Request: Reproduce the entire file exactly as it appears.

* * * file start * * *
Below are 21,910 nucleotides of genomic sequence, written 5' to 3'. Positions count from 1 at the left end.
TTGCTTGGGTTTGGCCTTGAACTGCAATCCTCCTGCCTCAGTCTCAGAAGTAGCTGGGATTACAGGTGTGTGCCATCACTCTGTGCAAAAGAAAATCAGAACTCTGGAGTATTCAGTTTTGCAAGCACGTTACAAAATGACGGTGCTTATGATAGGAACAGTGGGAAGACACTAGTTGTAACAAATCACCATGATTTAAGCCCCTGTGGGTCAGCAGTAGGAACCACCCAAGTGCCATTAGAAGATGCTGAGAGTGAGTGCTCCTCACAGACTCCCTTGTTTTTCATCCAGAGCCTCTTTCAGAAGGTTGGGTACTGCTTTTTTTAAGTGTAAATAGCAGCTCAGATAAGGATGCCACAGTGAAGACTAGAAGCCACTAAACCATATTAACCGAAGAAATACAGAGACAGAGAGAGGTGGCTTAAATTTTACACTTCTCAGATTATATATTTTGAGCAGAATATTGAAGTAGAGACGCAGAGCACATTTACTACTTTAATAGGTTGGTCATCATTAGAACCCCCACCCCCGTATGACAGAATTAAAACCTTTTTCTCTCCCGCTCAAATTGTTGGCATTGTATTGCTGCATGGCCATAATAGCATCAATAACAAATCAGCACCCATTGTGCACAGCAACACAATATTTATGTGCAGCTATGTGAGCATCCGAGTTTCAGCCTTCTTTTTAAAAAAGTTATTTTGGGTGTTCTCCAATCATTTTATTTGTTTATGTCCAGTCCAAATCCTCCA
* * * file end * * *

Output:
Below are 21,910 nucleotides of genomic sequence, written 5' to 3'. Positions count from 1 at the left end.
TTGCTTGGGTTTGGCCTTGAACTGCAATCCTCCTGCCTCAGTCTCAGAAGTAGCTGGGATTACAGGTGTGTGCCATCACTCTGTGCAAAAGAAAATCAGAACTCTGGAGTATTCAGTTTTGCAAGCACGTTACAAAATGACGGTGCTTATGATAGGAACAGTGGGAAGACACTAGTTGTAACAAATCACCATGATTTAAGCCCCTGTGGGTCAGCAGTAGGAACCACCCAAGTGCCATTAGAAGATGCTGAGAGTGAGTGCTCCTCACAGACTCCCTTGTTTTTCATCCAGAGCCTCTTTCAGAAGGTTGGGTACTGCTTTTTTTAAGTGTAAATAGCAGCTCAGATAAGGATGCCACAGTGAAGACTAGAAGCCACTAAACCATATTAACCGAAGAAATACAGAGACAGAGAGAGGTGGCTTAAATTTTACACTTCTCAGATTATATATTTTGAGCAGAATATTGAAGTAGAGACGCAGAGCACATTTACTACTTTAATAGGTTGGTCATCATTAGAACCCCCACCCCCGTATGACAGAATTAAAACCTTTTTCTCTCCCGCTCAAATTGTTGGCATTGTATTGCTGCATGGCCATAATAGCATCAATAACAAATCAGCACCCATTGTGCACAGCAACACAATATTTATGTGCAGCTATGTGAGCATCCGAGTTTCAGCCTTCTTTTTAAAAAAGTTATTTTGGGTGTTCTCCAATCATTTTATTTGTTTATGTCCAGTCCAAATCCTCCA